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Glossary of terms

 

Watershed



Context

Lake Memphremagog’s watershed must be considered as a single territory. In fact, all the rain and snow falling in the watershed ends up in the lake, carrying with it whatever it picks up on the way. Thus, the effects of human activity in the watershed is cumulative. We thus treat the watershed as a single management unit, in order to ensure that we do not overtax the lake’s ability to adequately handle all the water flowing into it.


 
What is a watershed?






A watershed is an ecosystem that encompasses all of the territory within which all of the water falling upon it flows into the same area to form a stream, river or lake. Thus, every stream, river and lake has its own watershed.




 




What are the borders of a watershed?


The shape of a watershed is determined by the contours of the land, and encompasses that area limited by the highest elevations from which the water flows to the body of water in question. It is not defined by any administrative or political delineations.

What does it include?

The watershed is an ecosystem that includes all of the land and the entire hydrological network within which the water flows into the waterway in question.

What is a watershed’s hydrological network?

The hydrological network of a watershed comprises all of the surface water (runoff, streams, ponds, lakes and wetlands) and all of the subsurface water that flows into the waterway.


Why speak of watersheds in the context of water management?

The watershed constitutes the best unit to ensure a global, integrated water management system, since it is at this level that human activities and land uses influence the quality of the water, from upstream to downstream.



Management at the watershed level takes into consideration all that happens within it, both human influenced and natural. This approach is used in national water policies, adopted in the fall of 2002. It presumes the participation of all those concerned within the watershed: elected officials, direct users, communities and all citizens of the watershed. This ecosystem approach allows us to better identify the problems that affect the quality of the water, and to take the appropriate actions aimed at improving the quality of the water. It should also be remembered that the deterioration of water quality does not only depend on private residences near the waterway, but also on all of the activities taking place within the watershed.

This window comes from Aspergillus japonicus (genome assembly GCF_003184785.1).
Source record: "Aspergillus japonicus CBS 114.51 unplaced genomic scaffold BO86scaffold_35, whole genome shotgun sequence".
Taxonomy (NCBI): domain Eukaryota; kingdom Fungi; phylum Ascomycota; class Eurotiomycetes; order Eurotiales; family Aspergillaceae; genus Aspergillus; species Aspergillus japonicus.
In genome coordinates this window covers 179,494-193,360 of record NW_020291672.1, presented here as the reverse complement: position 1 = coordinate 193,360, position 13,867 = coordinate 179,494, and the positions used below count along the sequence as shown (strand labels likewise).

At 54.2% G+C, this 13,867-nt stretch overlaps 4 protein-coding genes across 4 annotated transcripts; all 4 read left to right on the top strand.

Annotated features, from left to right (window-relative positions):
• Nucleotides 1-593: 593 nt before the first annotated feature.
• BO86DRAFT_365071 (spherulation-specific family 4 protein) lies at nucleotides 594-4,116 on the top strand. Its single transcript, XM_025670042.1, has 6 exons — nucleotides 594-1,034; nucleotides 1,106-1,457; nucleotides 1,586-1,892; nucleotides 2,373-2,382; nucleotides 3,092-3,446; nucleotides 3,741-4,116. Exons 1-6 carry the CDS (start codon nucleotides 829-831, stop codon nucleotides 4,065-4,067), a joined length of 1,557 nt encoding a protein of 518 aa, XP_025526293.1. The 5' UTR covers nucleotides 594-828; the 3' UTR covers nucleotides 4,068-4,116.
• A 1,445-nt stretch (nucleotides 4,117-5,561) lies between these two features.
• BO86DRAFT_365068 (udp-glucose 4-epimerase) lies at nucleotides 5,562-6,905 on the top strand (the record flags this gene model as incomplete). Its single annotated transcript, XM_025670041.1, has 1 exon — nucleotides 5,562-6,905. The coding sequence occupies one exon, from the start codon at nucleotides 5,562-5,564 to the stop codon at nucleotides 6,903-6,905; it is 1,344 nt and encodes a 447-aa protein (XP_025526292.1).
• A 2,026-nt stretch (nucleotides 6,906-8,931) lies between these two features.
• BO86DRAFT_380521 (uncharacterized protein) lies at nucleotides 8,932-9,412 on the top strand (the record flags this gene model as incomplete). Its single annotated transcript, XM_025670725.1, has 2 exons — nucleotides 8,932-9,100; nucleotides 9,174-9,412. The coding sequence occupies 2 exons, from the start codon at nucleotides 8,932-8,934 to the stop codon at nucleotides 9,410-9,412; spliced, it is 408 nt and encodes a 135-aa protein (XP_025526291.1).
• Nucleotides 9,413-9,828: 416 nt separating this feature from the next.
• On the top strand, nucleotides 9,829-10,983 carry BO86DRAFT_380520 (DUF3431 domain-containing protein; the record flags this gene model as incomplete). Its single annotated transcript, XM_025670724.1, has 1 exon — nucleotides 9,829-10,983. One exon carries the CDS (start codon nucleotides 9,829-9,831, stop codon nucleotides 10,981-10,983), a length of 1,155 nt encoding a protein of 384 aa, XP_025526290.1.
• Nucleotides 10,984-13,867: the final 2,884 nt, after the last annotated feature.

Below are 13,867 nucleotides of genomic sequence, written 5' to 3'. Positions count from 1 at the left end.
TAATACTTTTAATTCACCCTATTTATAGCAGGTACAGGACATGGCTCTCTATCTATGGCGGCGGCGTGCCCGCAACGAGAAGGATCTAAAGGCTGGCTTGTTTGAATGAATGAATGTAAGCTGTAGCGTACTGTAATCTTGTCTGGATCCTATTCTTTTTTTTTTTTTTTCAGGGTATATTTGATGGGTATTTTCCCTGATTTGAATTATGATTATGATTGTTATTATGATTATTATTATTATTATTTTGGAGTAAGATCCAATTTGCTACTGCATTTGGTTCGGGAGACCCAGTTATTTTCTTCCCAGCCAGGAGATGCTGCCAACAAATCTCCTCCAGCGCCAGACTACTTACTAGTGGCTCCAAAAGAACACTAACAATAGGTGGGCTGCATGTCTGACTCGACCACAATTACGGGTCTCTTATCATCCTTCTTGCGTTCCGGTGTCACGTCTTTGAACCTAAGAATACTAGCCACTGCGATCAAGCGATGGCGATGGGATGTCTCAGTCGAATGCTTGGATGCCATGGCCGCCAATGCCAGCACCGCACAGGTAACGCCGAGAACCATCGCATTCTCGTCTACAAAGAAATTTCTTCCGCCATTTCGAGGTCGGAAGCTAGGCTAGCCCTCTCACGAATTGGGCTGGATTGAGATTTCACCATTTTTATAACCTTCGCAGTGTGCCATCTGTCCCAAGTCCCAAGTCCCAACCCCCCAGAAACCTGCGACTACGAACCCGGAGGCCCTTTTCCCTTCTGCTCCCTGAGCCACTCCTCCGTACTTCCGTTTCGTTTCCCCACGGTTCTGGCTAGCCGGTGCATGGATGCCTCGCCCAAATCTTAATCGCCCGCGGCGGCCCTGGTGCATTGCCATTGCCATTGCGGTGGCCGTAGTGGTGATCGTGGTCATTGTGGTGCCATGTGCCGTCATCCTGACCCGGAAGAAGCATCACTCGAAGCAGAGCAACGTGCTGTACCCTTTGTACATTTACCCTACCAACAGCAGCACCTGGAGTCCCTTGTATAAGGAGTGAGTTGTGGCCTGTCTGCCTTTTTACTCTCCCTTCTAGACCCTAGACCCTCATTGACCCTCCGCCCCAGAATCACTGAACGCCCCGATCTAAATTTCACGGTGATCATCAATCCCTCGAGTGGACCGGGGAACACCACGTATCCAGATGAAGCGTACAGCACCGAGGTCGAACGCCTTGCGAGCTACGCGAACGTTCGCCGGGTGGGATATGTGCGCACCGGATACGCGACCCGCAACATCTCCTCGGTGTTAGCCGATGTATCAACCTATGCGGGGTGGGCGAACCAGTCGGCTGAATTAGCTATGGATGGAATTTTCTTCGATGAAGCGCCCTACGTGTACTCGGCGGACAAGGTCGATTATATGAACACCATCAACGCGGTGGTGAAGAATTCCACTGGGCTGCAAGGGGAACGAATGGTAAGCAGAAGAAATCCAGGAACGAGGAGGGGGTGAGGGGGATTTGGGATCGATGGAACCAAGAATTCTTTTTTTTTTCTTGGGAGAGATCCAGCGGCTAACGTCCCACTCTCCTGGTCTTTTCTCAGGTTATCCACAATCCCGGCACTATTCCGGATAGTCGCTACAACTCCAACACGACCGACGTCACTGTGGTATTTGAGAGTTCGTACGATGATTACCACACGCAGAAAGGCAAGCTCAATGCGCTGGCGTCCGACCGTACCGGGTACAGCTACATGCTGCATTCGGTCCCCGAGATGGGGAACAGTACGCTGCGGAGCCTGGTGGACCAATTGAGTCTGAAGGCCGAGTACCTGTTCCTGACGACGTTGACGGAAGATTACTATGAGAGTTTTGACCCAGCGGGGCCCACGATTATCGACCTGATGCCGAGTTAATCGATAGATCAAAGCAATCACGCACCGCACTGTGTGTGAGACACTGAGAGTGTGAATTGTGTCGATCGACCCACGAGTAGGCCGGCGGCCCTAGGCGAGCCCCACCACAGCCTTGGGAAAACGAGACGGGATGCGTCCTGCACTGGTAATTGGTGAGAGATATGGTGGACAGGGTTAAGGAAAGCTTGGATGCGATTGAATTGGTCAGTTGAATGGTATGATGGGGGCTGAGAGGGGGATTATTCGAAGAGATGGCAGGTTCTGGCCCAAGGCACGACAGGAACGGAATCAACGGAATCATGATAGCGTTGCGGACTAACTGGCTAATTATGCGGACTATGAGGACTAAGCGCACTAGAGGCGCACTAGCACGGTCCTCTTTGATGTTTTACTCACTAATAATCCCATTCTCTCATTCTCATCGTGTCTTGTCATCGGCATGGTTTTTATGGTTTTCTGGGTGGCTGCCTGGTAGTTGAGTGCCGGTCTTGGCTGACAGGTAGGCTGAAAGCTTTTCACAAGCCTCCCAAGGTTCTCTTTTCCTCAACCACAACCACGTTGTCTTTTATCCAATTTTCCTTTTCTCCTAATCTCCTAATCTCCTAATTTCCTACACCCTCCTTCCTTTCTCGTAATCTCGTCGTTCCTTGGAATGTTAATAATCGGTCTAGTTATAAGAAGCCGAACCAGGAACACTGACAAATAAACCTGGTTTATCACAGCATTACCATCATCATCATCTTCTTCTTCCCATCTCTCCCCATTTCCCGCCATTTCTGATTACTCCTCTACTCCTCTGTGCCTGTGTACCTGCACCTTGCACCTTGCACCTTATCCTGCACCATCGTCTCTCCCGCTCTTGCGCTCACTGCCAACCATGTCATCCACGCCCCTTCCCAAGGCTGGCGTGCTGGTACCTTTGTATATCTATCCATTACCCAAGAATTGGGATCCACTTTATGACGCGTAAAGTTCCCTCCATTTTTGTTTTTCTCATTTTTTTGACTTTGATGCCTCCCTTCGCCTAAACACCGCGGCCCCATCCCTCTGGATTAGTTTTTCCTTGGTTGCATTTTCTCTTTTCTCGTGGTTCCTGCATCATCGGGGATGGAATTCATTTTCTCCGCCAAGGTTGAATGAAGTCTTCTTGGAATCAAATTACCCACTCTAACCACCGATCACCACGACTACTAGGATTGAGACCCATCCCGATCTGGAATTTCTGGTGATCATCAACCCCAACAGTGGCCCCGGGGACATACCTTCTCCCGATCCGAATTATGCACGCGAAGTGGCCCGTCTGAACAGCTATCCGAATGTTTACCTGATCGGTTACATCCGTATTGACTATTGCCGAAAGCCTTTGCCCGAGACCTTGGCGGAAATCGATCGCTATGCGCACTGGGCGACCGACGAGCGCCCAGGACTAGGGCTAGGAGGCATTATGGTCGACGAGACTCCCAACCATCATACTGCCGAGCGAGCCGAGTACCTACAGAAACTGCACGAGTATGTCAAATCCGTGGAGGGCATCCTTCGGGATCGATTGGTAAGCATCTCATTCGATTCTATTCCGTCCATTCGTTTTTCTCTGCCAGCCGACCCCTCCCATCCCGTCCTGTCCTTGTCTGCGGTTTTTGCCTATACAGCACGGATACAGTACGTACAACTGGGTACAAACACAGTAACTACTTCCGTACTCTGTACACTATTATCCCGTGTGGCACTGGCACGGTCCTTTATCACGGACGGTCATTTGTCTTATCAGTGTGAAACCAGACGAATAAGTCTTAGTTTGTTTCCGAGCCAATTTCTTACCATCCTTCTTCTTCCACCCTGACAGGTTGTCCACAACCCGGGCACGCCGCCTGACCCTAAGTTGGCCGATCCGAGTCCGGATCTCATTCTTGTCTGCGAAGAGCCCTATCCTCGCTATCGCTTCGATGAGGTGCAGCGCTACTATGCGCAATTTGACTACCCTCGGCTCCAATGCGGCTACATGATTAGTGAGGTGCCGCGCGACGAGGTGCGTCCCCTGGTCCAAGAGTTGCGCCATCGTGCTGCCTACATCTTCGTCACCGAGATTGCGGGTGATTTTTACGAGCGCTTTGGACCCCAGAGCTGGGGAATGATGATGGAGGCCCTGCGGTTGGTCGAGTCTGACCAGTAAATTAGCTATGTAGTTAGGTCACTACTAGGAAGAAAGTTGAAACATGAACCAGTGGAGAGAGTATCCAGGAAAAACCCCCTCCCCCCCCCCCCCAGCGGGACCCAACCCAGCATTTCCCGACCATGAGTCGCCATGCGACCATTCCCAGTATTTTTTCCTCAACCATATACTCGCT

Snapshot of Lake Memphremagog’s watershed

Lake Memphremagog’s watershed, shown in green, is in reality a sub-watershed of the St-Francis river, shown in blue. We can see, in the figure, that the lake’s watershed, is 1,800 sq. km., straddling two countries, and 75% of which is in the state of Vermont.
 
In short, the lake’s watershed contains:
  • More than 35 tributaries
  • 9 municipalities
  • 2 water treatment plants
  • 2 sanitary landfill sites
  • 2 ski centres
  • 5 golf courses
  • About 20 marinas
  • Is used by more than 4000 boats per summer
  • Tens of thousands of residences with private septic systems
  • Agricultural, forestry and industrial activities
  • Areas of intense urbanization, causing important loss of forest cover 









What is a local watershed committee?

A local watershed committee is a round table responsible for the management of the water in a particular watershed. The entire watershed community is represented on the committee. This includes elected representatives, users of the body of water, and communities in the watershed. Citizens of the watershed area are represented by these actors.


Why a Lake Memphremagog watershed committee?

The Lake Memphremagog watershed committee (CLBV Memphrémagog) has the mandate to prepare a master management plan (PDE) for the watershed. The objective of this plan is to balance the human activities against the watershed’s capacity to support those activities. It must, among other things, identify the sources of phosphorus, and implement a concrete action plan to reduce these sources. MCI is committed to work in collaboration with this committee.


What is the purpose of the master management plan (PDE)?

- set common objectives
- set priorities, based on the seriousness of the negative impacts identified, the difficulty ofapplying corrective measures, availability of the actors involved, as well as the funds available
- establish short, medium and long term strategies
- establish specific timelines


Action

After which, the entire community must apply the actions set out in the management plan. Specifically, it is the territory managers (MRC and municipalities) who will be responsible for implementing the management plan.

For more information:
 

 

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